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Focusing
on a positive impact

Trust Talks with: Michael Bzdak, Global Director of Employee Engagement, J&J Global Community Impact

How “talent for good” drives progress toward J&J’s Sustainable Development Goals Commitment

Michael Bzdak is the Global Director of Employee Engagement at Johnson & Johnson (J&J) Global Community Impact (GCI). In his role, Michael leads an initiative he calls “talent for good” that harnesses J&J employees’ passions and talents to deliver social good around the world and drive progress toward the Enterprise’s Sustainable Development Goals (SDG) Commitment. In honor of International Youth Day, the Trust had the opportunity to catch up with Michael to learn why youth play a central role in achieving the Global Goals.

The Trust: The Johnson & Johnson (J&J) SDG Commitment focuses on bringing good health to all by 2030. How does supporting youth fit into the SDG commitment?

Michael: Many of the Global Goals concern youth, so why not engage them? We’re talking about the future, and they are the future. Youth are the oxygen giving life to and connecting the 17 goals to each other. Young people have a lot to bring to the table. At the international level, they’re big thinkers generating fresh ideas and challenging nations and governments to move past the status quo. On the ground, they’re creative problem solvers with the best understanding of the challenges of their communities. And in the age of social media, they have proven to be effective communicators powerful at mobilizing others through activism and advocacy.

What role can the private sector play in building the capacity of youth, and what makes the private sector’s impact unique?

Too many students, more than 1.2 million, drop out of school every year while increasing numbers of young people are unemployed. Sadly, of the 13 million children growing up in poverty today, only 1 in 10 will graduate from college. Issues like youth unemployment can be very concerning, but through opportunities like internships and job shadowing, the private sector has the ability to be the training ground for youth. The private sector is everywhere — we’re the engine fueling community development and scaling up innovations. Youth, when engaged with the private sector, have a great deal to contribute to society, and by nurturing their talent, we’re preparing them not only to be leaders in their fields, but also to be meaningful contributors to a sustainable world. There is evidence that the private sector can to help with filling the academic and skill gaps that hinder our young people from succeeding in high school.

BTE student ambassadors share their learnings at the 2013 Annual Alliance Building & Training Session (ABTS) in Cork, Ireland. Credit: JNJ.com


What are some specific J&J programs that empower youth to play an active role in creating a healthier world?

One Young World (OYW), WISTEM2D, and Bridge to Employment (BTE) are the main J&J initiatives to help young people succeed. This year, we provided independent youth leaders with scholarships to attend the OYW Summit in October in Bogotá, Colombia together with 35 J&J delegates. In addition, the delegates and scholars will be supported through a mentoring and coaching program to guide them in enhancing the impact of their community health projects.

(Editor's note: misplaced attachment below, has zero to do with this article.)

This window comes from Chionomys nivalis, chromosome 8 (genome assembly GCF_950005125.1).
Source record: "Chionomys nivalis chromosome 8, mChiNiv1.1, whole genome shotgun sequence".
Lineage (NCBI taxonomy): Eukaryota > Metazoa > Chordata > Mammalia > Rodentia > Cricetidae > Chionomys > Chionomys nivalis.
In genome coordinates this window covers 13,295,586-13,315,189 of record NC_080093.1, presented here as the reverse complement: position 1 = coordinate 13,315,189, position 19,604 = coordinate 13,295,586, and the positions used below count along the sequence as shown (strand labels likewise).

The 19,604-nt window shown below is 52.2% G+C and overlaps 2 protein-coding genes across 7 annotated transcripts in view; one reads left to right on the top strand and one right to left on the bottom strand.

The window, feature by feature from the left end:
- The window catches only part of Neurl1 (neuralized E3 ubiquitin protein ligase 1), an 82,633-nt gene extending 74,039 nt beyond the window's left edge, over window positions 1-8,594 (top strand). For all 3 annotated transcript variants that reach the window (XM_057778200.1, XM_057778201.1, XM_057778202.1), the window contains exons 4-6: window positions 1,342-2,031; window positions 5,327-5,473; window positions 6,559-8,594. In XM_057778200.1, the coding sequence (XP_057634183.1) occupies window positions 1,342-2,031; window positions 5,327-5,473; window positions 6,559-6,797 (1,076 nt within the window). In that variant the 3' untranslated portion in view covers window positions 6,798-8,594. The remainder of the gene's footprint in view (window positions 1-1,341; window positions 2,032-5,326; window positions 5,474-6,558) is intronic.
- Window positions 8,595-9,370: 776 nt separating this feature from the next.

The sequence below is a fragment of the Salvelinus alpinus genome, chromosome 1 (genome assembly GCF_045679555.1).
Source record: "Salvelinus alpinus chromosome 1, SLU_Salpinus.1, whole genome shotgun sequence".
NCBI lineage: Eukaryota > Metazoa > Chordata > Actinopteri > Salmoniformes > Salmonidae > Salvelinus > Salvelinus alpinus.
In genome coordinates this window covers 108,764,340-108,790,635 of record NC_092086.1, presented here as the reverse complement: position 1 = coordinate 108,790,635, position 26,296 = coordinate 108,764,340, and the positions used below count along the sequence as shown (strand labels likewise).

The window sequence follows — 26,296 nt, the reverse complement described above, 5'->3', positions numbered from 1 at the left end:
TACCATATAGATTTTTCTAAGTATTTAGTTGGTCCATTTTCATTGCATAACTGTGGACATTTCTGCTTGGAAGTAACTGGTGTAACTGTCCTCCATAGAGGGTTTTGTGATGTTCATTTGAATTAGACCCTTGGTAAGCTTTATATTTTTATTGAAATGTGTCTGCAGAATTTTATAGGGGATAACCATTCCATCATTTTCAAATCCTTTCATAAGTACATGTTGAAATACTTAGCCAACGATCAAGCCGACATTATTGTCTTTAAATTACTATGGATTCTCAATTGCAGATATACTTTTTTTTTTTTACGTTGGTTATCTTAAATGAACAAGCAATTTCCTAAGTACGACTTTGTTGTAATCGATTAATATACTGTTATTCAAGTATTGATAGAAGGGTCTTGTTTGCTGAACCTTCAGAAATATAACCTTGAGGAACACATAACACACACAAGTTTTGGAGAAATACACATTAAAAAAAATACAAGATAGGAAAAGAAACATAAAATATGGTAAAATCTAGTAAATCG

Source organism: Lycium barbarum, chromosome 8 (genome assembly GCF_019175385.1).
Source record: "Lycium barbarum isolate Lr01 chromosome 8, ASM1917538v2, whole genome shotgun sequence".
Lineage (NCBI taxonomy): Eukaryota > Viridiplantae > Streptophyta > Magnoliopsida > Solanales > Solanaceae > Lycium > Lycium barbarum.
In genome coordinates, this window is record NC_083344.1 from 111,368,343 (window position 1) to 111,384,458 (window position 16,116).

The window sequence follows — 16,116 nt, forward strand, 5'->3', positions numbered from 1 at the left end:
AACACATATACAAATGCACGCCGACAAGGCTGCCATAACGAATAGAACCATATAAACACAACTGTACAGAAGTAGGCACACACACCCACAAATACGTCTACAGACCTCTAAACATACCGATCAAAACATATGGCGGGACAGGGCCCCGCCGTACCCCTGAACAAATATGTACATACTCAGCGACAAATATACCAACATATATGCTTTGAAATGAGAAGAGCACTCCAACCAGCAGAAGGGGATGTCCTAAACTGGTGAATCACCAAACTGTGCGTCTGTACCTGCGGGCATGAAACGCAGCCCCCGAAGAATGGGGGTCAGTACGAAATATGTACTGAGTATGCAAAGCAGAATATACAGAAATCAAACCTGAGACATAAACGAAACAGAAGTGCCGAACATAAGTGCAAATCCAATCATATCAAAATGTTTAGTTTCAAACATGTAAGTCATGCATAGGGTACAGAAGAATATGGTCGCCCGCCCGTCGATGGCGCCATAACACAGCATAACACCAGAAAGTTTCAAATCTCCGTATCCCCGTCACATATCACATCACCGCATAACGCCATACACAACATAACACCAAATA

WISTEM2D is designed to empower and inspire young women who are interested in or already pursuing careers in science, technology, engineering and math, manufacturing, and design (STEM2D). Our employees are the spark — they go into classrooms to talk about their careers, conduct hands-on workshops with students, and lead inquiry-based learning to inspire students to set career goals. They guide young people in building their confidence through mentorship and project-based learning. Similarly, BTE, which just celebrated its 25th anniversary, pairs J&J employees with young people to prepare them for college and their careers.

How can the private sector better respond to youth’s needs in order to achieve the SDGs?

Companies need to collaborate to make a difference for even more youth in order to have an even greater impact on school systems and communities. The SDGs are so bold that we aren’t even going to come close to accomplishing them acting alone as independent companies, NGOs, and governments. Whether it’s Microsoft, IBM, or CISCO, we all have our social impact programs and their lessons learned, and we should be combining these lessons so we can provide youth with richer experiences, whether they’re interested in IT or healthcare. That’s one of our biggest lessons moving forward.  

What do you think is the most important takeaway for the global health community and the private sector on International Youth Day?

Our young people should be viewed as assets and they should be encouraged to be actively involved in designing global development policies and initiatives. For example, right now, in many parts of the world, there is a high prevalence of unemployed youth and, at the same time, a large number of open healthcare jobs. If we, as a global community, give more thought to exposing youth at a very young age to the healthcare and STEM professions and entering them into a training program early on, youth unemployment can be alleviated.